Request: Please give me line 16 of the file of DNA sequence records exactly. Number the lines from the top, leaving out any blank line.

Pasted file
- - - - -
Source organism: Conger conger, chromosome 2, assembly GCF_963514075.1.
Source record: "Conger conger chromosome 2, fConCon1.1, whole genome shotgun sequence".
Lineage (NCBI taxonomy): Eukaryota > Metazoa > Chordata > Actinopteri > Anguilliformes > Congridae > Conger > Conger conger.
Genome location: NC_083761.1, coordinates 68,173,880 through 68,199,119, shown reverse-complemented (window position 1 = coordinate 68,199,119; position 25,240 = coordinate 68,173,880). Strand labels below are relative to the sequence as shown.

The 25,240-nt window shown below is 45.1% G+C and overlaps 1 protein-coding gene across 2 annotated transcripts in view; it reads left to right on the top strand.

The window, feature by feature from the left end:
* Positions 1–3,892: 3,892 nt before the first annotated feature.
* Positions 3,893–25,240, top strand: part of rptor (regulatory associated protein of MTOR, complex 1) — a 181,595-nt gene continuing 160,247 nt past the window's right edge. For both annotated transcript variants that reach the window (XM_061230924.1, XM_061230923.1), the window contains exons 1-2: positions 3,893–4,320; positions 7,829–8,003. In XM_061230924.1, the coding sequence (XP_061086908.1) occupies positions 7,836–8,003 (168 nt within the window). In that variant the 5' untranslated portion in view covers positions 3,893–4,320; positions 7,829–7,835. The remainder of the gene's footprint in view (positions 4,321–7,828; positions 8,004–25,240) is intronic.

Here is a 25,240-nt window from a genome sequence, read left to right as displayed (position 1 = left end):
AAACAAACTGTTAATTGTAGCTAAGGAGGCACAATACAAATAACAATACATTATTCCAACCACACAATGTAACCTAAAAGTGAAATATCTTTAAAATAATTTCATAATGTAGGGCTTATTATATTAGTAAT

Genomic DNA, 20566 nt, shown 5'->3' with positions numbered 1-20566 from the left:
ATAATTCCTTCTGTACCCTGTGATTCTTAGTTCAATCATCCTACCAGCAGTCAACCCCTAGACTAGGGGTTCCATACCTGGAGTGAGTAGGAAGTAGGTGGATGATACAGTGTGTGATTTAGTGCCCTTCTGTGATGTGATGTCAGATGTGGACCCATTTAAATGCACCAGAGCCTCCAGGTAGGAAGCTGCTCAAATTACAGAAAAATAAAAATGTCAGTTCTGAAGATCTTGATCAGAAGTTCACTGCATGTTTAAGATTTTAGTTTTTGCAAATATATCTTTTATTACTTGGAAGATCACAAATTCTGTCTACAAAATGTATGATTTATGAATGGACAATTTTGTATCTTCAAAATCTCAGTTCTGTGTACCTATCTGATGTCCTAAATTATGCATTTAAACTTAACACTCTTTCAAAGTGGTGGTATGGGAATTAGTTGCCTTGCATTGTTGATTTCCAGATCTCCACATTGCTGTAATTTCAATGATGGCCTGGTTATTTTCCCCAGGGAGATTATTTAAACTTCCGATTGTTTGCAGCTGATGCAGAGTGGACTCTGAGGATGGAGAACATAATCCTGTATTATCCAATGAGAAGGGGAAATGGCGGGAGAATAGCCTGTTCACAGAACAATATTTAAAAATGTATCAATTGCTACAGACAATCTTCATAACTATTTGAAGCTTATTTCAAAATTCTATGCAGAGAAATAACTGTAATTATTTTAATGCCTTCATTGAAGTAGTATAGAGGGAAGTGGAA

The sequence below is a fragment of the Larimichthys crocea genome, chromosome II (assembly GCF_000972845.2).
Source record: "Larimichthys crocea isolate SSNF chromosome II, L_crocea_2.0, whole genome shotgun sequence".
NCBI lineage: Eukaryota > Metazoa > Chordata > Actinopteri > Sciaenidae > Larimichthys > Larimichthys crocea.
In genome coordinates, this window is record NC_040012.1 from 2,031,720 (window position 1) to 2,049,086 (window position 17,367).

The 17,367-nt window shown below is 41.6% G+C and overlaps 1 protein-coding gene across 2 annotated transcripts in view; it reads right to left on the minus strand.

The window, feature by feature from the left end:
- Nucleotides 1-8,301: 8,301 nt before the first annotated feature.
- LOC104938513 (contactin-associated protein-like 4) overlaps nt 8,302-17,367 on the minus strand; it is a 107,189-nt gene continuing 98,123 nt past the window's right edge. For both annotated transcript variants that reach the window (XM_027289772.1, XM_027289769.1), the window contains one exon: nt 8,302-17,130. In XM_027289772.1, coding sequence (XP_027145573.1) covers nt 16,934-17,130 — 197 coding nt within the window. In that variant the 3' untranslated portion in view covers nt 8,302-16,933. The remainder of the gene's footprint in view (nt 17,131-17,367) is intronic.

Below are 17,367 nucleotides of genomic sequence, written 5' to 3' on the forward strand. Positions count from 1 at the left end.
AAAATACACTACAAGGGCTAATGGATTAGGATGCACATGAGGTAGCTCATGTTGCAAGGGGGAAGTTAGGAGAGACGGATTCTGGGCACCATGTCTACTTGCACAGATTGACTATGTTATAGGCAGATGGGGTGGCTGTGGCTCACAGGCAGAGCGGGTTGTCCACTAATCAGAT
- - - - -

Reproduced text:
In genome coordinates, this window is record NC_040012.1 from 2,031,720 (window position 1) to 2,049,086 (window position 17,367).